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An apparent growth in younger audiences could be a "silver lining" for the sector as fewer older people patronise the arts.

Younger people are buying a higher proportion of tickets, subscriptions and donating to the arts

Millennials are buying more tickets to arts events and activities since lockdown started, new survey data shows.

Consultancy TRG Arts and arts data specialist Purple Seven cautioned that this doesn't mean post-Covid patronage is improving. From June 1 to August 24, the 206 UK organisations surveyed generated £16.5m from about 584,000 ticket sales compared to £171m from six million tickets over the same period in 2019.

But data for the current season highlights "a surprising trend," a survey report released this week says. 


Younger patrons are contributing income at higher rates "and across all dimensions of activity – single ticket, subscription, and donation."

Older patrons' spending – including on donations – has dropped off during lockdown. 

Demographic shift

Before coronavirus, 21% of arts ticket buyers were 65 or older; now they are 18% of audiences, according to the research.

Audiences aged 55 to 64 have also declined by 1% to 25% of buyers.

The increases have been in 25 to 44 year old buyers. Those aged 16 to 34 now comprise about 10% of arts ticket buyers, while  34 to 44 year olds have made up about 19% of audiences since March (up 2%).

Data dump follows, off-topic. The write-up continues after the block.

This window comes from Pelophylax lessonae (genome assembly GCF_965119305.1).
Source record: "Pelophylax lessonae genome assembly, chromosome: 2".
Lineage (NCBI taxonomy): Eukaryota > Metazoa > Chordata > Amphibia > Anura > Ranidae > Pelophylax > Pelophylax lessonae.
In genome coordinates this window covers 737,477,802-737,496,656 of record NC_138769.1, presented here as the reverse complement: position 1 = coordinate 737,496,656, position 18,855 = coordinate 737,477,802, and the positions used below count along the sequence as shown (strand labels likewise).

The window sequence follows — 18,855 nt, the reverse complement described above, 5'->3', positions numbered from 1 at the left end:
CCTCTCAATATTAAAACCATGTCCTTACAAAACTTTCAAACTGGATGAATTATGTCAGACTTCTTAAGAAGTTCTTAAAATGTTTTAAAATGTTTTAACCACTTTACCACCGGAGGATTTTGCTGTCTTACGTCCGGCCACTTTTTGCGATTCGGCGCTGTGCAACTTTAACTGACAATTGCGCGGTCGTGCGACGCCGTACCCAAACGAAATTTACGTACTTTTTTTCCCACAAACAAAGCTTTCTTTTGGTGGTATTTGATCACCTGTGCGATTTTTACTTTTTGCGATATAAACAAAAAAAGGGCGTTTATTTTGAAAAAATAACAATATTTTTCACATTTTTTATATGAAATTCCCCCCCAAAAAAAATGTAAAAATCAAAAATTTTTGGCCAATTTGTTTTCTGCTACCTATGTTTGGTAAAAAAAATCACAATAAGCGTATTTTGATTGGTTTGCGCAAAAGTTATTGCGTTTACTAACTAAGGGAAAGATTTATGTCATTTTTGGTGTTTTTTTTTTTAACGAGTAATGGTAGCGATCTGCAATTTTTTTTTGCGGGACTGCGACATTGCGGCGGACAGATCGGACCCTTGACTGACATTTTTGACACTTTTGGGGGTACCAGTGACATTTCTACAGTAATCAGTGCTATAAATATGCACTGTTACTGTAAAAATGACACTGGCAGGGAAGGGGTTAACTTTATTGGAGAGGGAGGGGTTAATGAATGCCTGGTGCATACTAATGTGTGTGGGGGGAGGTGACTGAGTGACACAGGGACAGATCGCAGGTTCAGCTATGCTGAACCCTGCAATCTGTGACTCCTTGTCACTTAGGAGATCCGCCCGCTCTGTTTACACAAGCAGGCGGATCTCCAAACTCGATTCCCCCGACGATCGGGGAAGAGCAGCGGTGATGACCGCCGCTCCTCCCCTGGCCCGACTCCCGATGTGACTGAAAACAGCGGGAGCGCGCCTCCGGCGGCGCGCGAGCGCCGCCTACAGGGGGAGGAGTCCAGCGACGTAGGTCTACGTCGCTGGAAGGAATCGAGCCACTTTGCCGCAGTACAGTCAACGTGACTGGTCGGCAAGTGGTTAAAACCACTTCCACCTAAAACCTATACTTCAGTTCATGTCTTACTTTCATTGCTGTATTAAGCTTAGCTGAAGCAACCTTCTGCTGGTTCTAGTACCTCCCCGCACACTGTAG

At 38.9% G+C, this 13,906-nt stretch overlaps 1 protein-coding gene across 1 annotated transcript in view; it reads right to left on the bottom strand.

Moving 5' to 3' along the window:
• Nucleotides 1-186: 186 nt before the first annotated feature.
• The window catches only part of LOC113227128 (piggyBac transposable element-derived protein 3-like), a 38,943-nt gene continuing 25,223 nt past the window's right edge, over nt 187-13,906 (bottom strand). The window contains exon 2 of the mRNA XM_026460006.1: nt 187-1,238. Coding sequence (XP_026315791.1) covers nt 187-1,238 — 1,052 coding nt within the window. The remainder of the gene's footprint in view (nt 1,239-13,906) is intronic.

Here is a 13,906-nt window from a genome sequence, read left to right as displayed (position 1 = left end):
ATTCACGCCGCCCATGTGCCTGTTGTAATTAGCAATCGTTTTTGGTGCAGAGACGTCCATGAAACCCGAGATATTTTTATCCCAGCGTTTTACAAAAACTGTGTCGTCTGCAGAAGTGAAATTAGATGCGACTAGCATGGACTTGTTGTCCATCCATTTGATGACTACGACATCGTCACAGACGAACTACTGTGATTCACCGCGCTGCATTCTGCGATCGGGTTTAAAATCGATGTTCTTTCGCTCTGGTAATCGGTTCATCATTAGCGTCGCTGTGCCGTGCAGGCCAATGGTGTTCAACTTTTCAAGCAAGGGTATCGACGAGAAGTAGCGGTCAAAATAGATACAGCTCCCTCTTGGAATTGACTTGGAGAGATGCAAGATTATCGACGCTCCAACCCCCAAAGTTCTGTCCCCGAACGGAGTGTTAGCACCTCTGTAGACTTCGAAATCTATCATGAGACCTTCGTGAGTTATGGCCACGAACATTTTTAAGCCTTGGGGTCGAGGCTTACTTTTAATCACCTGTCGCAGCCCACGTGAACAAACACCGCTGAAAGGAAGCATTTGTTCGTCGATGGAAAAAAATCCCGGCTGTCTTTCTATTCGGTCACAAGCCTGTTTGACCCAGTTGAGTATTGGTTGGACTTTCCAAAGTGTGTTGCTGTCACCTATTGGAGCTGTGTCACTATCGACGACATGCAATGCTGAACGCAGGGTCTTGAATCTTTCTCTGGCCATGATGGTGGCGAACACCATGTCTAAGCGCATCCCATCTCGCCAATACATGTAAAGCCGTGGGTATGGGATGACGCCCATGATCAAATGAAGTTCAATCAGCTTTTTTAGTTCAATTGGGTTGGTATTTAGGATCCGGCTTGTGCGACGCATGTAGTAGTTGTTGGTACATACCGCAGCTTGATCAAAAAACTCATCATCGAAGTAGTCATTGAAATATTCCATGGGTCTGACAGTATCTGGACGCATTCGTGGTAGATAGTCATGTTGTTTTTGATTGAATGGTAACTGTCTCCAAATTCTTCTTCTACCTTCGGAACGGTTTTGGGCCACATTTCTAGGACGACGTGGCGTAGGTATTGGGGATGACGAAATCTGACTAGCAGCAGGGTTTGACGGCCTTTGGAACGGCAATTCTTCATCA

The 44 to 54 age group has grown by 1% to become the majority of post-Covid audiences (27%).

The report notes that these changes are most likely "organic shifts in patron purchase behaviour" rather organisations' doing.

'Silver lining'

TRG and Purple Seven say these shifts are "equally sobering and heartening": While many organisations would welcome more young audience members, this cohort generally spend less than older patrons.

"With ticket sales down 90% from the same period last year, it is too early to celebrate a younger and more diverse audience," the report says.

"However, if this trend continues as the market recovers, it will be a silver lining for the sector."

There is an opportunity for arts and culture to respond to these shifts by updating their products and pricing to attract a younger audience.

But organisations will need to consider the loss of income from the diminishing older demographics.

"Organisations who balance growing the number of younger patrons engaging with alternative artistic product while also retaining older generations’ philanthropic support seems to be an emerging best practice for finding resiliency through Covid-19."